Google is revamping Google News with a new design that will incorporate elements of the Newsstand app and YouTube, according to people familiar with the plans.
The search giant is expected to unveil the new digital media destination next week at its developer conference, and it has been talking to publishers in recent weeks about the changes coming to the platform, these people say.
"It's a consolidation of all the ways you can interact with news on Google," says one publishing executive who has been briefed on the plans, speaking on condition of anonymity. "There are a lot of Google services where you find news, and what they're trying to do is bring it all under one brand."
Google News will incorporate the digital magazine app Google Newsstand and the news section of YouTube, and it will use the technology behind Accelerated Mobile Pages, the standard that publishers use to make sure their articles load quickly on Google's platform.
Google Newsstand is expected to close as part of the News redesign. Google News will get a new app, though the changes will apply to the website on mobile and desktop, too.
Google's Accelerated Mobile Pages were developed for the mobile web, and they make a website's user experience feel like an app.
Jason Kint, CEO of Digital Content Next and a publisher advocate, says Google's efforts to improve its news products could earn it some goodwill in the industry, which it needs. Google has clashed with publishers over implementing Europe's new General Data Protection Regulation. Google and the media have also often had an ambivalent relationship, with publishers enjoying the traffic that Google delivers but worrying about giving too much away on products like Google News.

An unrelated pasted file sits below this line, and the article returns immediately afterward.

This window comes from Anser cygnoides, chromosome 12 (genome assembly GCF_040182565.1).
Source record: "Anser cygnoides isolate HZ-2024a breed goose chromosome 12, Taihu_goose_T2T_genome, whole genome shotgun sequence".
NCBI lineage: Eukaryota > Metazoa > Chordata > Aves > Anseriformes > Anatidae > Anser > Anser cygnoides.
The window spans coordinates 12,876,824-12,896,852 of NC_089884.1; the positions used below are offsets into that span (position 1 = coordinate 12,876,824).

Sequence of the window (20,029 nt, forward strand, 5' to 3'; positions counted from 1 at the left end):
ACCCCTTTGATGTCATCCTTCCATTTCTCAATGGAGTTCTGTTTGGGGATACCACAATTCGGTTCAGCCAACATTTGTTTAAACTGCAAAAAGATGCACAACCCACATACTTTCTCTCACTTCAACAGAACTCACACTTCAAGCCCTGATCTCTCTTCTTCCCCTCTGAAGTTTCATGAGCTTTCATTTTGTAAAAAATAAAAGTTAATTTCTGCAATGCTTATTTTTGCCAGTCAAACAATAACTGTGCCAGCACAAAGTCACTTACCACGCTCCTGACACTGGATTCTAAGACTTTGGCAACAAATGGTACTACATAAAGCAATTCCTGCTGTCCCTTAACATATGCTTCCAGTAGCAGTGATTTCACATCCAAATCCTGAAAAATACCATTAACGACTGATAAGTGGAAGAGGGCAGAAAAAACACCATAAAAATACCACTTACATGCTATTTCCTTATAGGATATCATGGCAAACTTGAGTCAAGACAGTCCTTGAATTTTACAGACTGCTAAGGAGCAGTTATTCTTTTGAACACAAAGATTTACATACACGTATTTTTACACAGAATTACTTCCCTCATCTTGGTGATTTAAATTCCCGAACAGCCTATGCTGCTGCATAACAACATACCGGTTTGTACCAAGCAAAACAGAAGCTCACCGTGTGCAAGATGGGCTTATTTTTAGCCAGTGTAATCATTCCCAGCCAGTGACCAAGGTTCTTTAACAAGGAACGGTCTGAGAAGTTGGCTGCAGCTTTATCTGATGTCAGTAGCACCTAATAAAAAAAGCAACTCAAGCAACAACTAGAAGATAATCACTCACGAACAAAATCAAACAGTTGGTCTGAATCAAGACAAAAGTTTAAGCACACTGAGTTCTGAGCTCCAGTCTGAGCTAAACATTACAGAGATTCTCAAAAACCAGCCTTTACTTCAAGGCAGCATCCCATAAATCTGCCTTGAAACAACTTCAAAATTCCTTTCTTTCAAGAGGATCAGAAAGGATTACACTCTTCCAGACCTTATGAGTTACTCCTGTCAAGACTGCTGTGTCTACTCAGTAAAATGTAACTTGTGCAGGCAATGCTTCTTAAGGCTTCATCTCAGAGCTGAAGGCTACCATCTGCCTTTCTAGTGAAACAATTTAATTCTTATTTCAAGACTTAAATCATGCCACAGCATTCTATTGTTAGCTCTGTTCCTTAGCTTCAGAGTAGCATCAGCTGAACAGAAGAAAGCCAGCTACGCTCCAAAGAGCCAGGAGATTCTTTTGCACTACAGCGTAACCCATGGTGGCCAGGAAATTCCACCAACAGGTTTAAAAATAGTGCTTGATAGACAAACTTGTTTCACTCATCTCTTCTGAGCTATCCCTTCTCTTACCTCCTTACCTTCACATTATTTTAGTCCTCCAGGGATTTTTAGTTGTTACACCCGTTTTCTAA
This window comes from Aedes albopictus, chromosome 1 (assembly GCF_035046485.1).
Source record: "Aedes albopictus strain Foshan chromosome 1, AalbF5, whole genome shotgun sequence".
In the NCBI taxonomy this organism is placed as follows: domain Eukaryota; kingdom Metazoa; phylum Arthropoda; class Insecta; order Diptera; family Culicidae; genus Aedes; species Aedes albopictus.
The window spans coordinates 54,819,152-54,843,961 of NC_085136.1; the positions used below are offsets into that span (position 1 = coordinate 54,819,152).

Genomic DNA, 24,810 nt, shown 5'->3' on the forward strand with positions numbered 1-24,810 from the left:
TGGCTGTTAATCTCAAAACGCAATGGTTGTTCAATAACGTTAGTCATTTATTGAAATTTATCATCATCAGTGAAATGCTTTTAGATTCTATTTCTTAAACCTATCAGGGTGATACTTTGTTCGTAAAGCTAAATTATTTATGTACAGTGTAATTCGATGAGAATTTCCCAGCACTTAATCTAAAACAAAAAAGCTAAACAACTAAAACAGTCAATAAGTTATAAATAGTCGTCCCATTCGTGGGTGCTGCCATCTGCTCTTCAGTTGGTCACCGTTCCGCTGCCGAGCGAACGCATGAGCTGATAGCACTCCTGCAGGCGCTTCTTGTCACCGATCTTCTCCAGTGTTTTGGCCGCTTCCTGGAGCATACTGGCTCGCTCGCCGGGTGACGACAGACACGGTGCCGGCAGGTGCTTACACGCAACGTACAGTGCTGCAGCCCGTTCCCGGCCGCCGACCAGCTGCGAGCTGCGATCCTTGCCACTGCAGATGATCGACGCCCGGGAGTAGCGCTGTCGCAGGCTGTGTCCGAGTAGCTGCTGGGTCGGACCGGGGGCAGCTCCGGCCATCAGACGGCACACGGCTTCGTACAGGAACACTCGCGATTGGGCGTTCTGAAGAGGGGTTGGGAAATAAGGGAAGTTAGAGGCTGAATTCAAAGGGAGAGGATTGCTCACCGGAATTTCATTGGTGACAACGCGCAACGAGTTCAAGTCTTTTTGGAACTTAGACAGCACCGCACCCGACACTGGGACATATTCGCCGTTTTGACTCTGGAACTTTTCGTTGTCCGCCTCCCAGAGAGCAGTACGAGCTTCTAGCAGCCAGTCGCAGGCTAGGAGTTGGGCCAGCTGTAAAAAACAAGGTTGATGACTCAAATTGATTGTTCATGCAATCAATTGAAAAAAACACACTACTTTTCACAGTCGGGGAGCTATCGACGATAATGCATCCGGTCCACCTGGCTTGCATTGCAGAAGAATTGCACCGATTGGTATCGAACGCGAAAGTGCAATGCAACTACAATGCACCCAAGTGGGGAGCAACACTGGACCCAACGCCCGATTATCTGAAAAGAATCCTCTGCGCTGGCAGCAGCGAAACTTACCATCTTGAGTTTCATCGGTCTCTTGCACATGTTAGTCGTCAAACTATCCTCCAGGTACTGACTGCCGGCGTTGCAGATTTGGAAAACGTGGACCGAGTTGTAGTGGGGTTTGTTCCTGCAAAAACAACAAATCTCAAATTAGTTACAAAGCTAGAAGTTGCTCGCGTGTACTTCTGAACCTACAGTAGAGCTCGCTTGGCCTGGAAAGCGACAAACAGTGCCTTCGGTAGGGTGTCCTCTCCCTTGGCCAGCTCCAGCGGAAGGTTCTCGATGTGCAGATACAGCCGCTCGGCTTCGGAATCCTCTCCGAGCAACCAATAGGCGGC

"Any way Google can rethink how it presents news that better protects the news brands and consumers is positive," Kint says. "If it brings monetization along too, then it will find open arms from publishers."
The industry has been trying to figure out how to generate revenue as more readers find their content through Google, Facebook, Apple and other platforms.
Just this week, Facebook CEO Mark Zuckerberg met with dozens of media executives to discuss the reduction in traffic to their websites since the social network started showing fewer posts from publishers and more personal messages in News Feed. One media exec, who spoke on the condition of anonymity, said the meeting was "heated," and Zuckerberg did not seem inclined to offer radical help, such as paying licensing fees to publishers the way cable companies pay TV networks.
As for Apple News, it's a place to reach large audiences on mobile phones, but it is difficult to make money there. Apple has data and privacy policies that keep advertisers from targeting and measuring ads effectively.
Apple has made at least one concession to publishers, however, with a beta test that lets a select few of them sell ads through DoubleClick.
Apple is talking with publishers about expanding the test, too, according to people familiar with the program.
Right now, they can only sell ads directly to advertisers in prearranged deals, but publishers could start to sell ads programmatically through DoubleClick in real time, these people say. Apple also plans to let publishers sell video ads through DoubleClick.